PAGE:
Update December 2014: AHTD annouced the implementation of two new programs. The Transportation Alternatives Program (TAP) and the Recreational Trails Program (RTP). The previously utilized program called Safe Routes to School which provided funding for sidewalks to promote walking and biking to schools in incorporated into the TAP program now.
Eligible applicants for TPA include local governments, regional transportation authorities, transit agencies, natural resource or public land agencies, school districts, local education agencies, or schools, tribal governments and any other local or regional governmental entitiy with responsibility for oversight of transportation or recreational trails. The program provides 80% of construction costs only. In-kind is not permitted as match. Maximum request is $500,000. For more information and a list of eligible activities, please click the link above.
The DRA's SEDAP has been developed to enhance the economic development activities taking place in the Delta region. Entities that are able to apply include: participating member states, local governments (city and county/parish) and non-profit entities. Project priority is determined by the Federal Priority Declarations, DRA Regional Development Plan Goals and States' DRA Strategic Plan Priorities.
Federal Priority Declarations are: Innovation and Small Business, Regional Approach, Multiple Funding Partners and Emergency Funding Need.
DRA Regional Development Plan Goals are: Competitive, Productive Workforce, Physical and Digital Connections and Sustainable Communities.
Public Works grants are available to empower distressed communities to revitalize, expand, and upgrade their physicial infrastructure to attract new industry, encourage business expansion, diversify local economies, and generate or retain long-term, private sector jobs and investment.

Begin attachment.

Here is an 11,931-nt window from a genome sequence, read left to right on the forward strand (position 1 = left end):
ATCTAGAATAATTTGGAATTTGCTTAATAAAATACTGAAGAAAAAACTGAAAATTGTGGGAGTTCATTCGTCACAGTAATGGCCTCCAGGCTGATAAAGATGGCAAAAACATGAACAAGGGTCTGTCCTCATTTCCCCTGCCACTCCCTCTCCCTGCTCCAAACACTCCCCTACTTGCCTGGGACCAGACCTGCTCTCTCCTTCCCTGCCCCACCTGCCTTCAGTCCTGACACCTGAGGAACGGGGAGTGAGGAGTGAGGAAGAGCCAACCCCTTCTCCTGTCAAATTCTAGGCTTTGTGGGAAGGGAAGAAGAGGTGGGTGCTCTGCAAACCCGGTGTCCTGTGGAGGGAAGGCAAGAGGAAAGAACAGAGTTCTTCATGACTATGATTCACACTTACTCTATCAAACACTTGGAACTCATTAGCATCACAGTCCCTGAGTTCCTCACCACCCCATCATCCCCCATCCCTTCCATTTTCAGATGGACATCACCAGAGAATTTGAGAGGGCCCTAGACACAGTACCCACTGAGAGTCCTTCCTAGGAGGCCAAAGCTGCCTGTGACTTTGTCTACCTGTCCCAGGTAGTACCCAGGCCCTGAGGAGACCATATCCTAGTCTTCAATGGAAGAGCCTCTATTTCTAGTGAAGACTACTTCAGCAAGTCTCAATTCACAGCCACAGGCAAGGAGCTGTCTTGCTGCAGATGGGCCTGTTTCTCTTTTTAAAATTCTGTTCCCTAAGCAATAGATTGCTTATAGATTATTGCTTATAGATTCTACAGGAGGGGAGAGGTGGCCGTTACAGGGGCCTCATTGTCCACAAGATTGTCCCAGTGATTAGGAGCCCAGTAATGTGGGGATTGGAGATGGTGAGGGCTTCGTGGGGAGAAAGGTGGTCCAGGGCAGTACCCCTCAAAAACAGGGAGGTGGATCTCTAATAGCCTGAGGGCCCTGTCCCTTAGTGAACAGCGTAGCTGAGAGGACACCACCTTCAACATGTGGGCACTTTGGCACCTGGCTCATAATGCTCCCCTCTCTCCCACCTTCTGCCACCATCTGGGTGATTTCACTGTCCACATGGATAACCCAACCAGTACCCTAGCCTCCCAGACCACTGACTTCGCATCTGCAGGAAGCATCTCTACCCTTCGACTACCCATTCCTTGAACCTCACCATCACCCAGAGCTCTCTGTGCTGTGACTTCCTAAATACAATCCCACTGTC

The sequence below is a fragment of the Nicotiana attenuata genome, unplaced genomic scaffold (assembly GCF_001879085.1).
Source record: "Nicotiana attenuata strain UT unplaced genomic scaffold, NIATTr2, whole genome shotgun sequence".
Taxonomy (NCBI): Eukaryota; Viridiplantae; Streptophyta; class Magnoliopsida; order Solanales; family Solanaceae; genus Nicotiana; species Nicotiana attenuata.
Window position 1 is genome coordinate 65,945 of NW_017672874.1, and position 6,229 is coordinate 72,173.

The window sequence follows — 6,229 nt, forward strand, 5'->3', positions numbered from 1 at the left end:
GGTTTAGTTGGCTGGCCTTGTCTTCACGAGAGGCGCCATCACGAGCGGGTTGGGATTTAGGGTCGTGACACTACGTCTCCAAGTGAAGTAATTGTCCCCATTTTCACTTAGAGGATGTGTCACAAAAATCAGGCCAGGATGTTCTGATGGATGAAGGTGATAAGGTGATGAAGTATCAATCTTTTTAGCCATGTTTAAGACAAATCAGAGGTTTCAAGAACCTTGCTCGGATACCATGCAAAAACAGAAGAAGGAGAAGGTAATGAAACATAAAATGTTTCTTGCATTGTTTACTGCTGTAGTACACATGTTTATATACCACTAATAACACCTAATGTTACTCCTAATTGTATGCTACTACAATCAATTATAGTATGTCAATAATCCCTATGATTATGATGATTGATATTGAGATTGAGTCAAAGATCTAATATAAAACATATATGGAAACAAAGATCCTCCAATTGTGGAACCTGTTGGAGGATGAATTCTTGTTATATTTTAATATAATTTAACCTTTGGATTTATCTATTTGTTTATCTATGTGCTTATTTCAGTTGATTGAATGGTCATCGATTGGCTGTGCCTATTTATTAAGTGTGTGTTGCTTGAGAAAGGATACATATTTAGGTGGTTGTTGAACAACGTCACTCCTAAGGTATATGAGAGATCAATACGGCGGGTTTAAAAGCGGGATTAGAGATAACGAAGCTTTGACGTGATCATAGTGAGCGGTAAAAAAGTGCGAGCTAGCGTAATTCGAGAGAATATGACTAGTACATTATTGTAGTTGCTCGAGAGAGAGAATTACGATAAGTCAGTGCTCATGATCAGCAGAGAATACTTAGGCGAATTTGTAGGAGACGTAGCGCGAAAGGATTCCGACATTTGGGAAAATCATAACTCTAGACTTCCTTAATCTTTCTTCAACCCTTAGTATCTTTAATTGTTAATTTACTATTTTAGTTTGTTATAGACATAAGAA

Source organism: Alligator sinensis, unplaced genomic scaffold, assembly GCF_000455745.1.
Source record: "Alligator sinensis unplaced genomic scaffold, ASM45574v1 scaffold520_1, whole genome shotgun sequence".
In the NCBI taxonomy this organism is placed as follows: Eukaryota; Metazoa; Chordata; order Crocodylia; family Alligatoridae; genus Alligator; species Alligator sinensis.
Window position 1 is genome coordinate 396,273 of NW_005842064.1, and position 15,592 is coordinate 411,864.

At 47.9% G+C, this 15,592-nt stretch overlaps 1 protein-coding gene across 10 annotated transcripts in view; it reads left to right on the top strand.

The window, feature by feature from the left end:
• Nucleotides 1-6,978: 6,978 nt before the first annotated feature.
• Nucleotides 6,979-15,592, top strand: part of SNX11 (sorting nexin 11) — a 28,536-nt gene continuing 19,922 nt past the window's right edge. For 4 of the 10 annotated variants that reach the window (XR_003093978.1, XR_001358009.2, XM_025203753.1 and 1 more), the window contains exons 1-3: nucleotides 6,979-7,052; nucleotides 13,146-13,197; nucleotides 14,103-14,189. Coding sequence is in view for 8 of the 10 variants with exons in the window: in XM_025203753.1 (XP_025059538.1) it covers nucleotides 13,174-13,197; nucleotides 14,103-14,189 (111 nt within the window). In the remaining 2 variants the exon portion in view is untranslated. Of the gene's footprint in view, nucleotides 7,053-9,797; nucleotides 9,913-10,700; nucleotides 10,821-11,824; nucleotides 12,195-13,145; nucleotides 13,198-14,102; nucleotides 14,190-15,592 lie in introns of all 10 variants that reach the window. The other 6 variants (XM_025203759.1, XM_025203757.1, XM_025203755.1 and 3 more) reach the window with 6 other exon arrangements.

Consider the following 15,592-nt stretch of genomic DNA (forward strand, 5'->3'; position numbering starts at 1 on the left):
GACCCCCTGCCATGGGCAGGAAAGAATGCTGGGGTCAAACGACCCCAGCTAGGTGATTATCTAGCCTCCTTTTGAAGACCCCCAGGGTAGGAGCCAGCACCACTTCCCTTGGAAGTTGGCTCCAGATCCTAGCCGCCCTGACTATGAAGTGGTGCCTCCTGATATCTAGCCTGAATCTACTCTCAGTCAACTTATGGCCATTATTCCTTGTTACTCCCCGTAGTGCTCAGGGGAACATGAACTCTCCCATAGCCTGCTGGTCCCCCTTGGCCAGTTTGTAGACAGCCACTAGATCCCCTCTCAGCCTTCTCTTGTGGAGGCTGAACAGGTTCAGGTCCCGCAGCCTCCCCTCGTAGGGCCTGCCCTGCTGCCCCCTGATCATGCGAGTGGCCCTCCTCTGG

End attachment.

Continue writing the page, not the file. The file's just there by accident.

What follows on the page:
Assistance to Firefighters Grants (AFG) are awarded to fire departments to enhance their ability to protect the public and fire service personnel from fire and related hazards. Applicants may request assistance in Vehicle Acquistion, Operations and Safety, EMS and Regional programs.
Water Grants are available and includes the state revolving loan funds for drinking water and wastewater, grants for water pollution prevention and wetlands protection, and tribal grants.
The REDLG program provides funding to rural projects through local utility organizations. Under the REDGrant program, USDA provides grant funds to local utility organizations which use the funding to establish revolving loan funds. Loans are made from the revolving loan fund to projects that will create or retain rural jobs. When the revolving loan fund is terminated, the grant is repaid to the Agency.
Examples of eligible projects include: Capitalization of revolving loan funds, technical assistance in conjunction with projects funded under a zero interest REDloan, Business Incubators, Community Development Assistance to non-profits and public bodies (particularly job creation or enhancement), facilities and equpiment for education and training for rural residents to facilitate economic development, facilities and equipment for medical care to rural residents and telecommunications/computer networks for distance learning or long distance medical care.
For more information please contact one of our Program Managers at 501-676-2721 or by email: